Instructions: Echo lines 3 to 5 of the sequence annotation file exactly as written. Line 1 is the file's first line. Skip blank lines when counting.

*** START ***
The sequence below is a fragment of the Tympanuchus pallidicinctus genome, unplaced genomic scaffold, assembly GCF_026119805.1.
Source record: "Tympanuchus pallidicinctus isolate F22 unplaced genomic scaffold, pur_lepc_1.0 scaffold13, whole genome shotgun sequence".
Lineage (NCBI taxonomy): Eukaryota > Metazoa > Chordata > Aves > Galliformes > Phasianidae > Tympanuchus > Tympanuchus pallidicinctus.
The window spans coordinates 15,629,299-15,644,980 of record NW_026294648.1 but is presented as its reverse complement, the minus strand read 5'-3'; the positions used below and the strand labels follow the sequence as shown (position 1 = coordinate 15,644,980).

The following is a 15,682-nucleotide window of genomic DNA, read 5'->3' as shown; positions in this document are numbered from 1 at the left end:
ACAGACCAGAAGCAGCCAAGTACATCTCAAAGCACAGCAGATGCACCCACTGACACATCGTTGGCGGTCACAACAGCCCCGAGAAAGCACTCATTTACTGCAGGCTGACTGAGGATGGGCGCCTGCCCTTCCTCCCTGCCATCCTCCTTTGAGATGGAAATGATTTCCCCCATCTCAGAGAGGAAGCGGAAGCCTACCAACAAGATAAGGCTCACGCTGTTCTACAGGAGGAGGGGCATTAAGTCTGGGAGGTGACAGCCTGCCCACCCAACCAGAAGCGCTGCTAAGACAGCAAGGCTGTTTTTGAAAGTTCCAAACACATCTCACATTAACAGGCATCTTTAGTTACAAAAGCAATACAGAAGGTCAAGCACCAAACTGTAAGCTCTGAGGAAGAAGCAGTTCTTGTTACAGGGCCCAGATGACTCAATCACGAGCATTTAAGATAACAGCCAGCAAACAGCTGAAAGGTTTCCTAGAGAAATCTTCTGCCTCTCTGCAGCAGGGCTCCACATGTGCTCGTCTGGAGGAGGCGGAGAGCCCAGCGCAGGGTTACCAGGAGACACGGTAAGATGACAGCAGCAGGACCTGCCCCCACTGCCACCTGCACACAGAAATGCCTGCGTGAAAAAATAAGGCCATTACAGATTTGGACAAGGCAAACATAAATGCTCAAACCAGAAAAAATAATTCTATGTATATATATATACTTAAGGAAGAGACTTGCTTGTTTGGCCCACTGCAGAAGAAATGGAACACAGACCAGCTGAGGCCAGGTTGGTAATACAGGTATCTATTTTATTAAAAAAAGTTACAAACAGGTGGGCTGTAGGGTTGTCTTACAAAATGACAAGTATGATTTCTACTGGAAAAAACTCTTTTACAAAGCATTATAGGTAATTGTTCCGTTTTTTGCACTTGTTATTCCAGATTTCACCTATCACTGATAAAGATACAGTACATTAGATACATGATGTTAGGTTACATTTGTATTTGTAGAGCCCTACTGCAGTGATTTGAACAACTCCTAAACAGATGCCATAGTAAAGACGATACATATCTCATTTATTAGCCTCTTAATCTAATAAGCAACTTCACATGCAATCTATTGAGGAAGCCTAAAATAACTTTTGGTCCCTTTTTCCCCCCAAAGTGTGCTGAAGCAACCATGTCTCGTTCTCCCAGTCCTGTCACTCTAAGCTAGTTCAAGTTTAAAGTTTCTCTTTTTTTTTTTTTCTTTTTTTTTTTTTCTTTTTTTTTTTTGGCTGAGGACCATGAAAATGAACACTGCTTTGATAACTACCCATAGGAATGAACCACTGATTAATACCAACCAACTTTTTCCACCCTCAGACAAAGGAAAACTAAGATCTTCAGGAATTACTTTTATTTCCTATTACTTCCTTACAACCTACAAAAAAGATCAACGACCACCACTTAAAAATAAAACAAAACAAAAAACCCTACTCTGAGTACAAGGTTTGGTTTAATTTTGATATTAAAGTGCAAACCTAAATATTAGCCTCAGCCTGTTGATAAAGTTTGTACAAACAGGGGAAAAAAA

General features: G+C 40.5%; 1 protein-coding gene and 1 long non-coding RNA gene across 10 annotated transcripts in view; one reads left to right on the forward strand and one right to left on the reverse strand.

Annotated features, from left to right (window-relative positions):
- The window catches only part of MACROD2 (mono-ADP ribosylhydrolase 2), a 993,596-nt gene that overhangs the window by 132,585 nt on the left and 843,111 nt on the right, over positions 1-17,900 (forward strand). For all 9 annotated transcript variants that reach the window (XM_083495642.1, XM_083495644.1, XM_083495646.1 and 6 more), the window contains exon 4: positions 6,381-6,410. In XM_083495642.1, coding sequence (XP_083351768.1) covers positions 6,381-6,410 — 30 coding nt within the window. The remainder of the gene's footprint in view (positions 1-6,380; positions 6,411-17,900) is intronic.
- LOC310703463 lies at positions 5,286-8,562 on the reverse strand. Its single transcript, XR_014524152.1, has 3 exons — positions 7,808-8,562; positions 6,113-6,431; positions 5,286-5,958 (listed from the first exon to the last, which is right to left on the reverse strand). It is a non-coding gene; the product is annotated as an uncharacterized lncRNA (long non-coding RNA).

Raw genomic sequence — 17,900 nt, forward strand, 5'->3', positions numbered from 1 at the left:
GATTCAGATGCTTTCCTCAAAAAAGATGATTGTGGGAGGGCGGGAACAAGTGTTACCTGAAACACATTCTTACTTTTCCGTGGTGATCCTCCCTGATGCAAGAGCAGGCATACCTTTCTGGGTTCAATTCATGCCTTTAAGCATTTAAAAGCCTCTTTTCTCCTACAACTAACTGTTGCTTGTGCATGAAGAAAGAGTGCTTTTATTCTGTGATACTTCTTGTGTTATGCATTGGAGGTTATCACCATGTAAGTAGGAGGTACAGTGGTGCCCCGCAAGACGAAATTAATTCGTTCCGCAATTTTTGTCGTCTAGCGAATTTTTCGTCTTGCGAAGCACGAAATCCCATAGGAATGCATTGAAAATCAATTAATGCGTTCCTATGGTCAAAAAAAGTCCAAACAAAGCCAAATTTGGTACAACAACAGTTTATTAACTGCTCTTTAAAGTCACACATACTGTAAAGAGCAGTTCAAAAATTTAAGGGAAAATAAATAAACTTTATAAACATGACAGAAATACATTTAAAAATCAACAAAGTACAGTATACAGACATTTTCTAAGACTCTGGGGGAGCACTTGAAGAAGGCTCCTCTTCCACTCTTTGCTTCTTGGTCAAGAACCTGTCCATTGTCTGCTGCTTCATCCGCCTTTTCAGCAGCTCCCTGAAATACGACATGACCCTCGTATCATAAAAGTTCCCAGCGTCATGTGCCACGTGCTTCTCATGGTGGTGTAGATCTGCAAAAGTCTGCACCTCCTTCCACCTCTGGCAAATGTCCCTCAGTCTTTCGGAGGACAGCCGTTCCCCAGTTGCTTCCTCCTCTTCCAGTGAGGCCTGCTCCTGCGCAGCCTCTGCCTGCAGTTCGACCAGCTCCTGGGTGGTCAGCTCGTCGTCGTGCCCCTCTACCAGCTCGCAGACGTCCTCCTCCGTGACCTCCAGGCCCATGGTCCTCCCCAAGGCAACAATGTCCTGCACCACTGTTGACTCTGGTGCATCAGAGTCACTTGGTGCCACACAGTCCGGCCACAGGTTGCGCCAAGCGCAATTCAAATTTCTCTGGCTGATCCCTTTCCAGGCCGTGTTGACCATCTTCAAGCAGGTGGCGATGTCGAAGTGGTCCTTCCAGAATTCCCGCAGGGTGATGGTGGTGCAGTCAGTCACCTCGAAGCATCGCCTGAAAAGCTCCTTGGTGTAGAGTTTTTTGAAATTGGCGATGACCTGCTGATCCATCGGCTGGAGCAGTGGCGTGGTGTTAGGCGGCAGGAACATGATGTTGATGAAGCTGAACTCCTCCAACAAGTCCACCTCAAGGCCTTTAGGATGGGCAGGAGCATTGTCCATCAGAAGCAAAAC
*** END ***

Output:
Lineage (NCBI taxonomy): Eukaryota > Metazoa > Chordata > Aves > Galliformes > Phasianidae > Tympanuchus > Tympanuchus pallidicinctus.
The window spans coordinates 15,629,299-15,644,980 of record NW_026294648.1 but is presented as its reverse complement, the minus strand read 5'-3'; the positions used below and the strand labels follow the sequence as shown (position 1 = coordinate 15,644,980).

The following is a 15,682-nucleotide window of genomic DNA, read 5'->3' as shown; positions in this document are numbered from 1 at the left end: